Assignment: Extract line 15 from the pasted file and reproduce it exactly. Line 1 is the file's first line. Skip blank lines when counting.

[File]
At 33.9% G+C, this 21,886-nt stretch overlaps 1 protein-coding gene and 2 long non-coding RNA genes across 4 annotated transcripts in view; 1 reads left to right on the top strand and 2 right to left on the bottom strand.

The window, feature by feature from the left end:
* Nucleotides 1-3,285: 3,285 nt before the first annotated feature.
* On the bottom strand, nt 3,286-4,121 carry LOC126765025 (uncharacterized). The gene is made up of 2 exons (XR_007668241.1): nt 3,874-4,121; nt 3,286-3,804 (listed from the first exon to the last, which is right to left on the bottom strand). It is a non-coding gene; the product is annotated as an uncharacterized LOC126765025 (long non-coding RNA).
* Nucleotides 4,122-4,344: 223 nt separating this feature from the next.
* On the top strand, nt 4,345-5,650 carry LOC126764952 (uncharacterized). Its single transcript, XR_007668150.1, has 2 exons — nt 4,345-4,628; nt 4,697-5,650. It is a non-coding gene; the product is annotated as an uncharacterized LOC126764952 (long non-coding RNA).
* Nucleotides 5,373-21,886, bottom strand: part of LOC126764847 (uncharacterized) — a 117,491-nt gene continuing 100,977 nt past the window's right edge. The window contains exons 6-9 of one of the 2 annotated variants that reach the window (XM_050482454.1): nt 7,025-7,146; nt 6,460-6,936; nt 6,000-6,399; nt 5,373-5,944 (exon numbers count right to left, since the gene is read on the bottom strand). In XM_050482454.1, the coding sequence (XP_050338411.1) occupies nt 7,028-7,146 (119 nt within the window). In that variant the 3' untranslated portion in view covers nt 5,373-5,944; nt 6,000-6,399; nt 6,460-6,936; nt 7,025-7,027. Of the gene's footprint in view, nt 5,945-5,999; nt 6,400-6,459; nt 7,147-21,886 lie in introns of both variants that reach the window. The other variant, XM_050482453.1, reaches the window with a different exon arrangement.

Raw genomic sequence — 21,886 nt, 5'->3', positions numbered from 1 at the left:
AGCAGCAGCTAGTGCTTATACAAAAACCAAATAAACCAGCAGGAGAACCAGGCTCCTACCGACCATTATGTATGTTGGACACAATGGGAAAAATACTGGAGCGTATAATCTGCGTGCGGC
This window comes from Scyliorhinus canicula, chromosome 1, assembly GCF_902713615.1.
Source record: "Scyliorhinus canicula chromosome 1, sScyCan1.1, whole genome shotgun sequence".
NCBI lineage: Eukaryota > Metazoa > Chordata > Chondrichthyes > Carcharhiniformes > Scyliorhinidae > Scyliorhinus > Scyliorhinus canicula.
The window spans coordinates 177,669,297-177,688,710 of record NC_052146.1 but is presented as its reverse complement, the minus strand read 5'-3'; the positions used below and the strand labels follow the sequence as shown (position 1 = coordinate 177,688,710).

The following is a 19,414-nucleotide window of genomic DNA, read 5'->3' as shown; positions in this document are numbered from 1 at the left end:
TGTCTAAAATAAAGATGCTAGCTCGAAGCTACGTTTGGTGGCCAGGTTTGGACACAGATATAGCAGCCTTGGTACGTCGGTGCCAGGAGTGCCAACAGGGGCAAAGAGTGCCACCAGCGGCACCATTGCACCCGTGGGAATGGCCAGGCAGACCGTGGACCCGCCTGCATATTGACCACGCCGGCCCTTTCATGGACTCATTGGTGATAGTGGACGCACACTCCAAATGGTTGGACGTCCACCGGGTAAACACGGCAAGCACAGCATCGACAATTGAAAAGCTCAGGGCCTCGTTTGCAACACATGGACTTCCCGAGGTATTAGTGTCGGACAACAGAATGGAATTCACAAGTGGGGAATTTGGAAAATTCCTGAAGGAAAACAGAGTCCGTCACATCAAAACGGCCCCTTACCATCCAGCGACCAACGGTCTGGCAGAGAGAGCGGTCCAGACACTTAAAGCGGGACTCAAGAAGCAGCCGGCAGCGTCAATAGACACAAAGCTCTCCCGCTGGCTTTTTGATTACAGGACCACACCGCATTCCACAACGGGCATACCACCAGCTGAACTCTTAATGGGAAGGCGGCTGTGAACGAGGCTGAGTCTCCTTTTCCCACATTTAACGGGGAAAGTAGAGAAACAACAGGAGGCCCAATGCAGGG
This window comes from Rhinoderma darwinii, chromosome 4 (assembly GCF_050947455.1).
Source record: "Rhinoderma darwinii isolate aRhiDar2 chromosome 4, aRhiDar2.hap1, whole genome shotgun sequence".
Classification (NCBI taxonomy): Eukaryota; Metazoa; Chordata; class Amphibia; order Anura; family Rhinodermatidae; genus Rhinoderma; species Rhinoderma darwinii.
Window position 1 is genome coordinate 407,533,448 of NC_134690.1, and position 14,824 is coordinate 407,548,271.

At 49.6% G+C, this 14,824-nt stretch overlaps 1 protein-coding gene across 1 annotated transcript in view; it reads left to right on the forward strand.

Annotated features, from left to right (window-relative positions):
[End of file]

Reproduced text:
TGTCTAAAATAAAGATGCTAGCTCGAAGCTACGTTTGGTGGCCAGGTTTGGACACAGATATAGCAGCCTTGGTACGTCGGTGCCAGGAGTGCCAACAGGGGCAAAGAGTGCCACCAGCGGCACCATTGCACCCGTGGGAATGGCCAGGCAGACCGTGGACCCGCCTGCATATTGACCACGCCGGCCCTTTCATGGACTCATTGGTGATAGTGGACGCACACTCCAAATGGTTGGACGTCCACCGGGTAAACACGGCAAGCACAGCATCGACAATTGAAAAGCTCAGGGCCTCGTTTGCAACACATGGACTTCCCGAGGTATTAGTGTCGGACAACAGAATGGAATTCACAAGTGGGGAATTTGGAAAATTCCTGAAGGAAAACAGAGTCCGTCACATCAAAACGGCCCCTTACCATCCAGCGACCAACGGTCTGGCAGAGAGAGCGGTCCAGACACTTAAAGCGGGACTCAAGAAGCAGCCGGCAGCGTCAATAGACACAAAGCTCTCCCGCTGGCTTTTTGATTACAGGACCACACCGCATTCCACAACGGGCATACCACCAGCTGAACTCTTAATGGGAAGGCGGCTGTGAACGAGGCTGAGTCTCCTTTTCCCACATTTAACGGGGAAAGTAGAGAAACAACAGGAGGCCCAATGCAGGG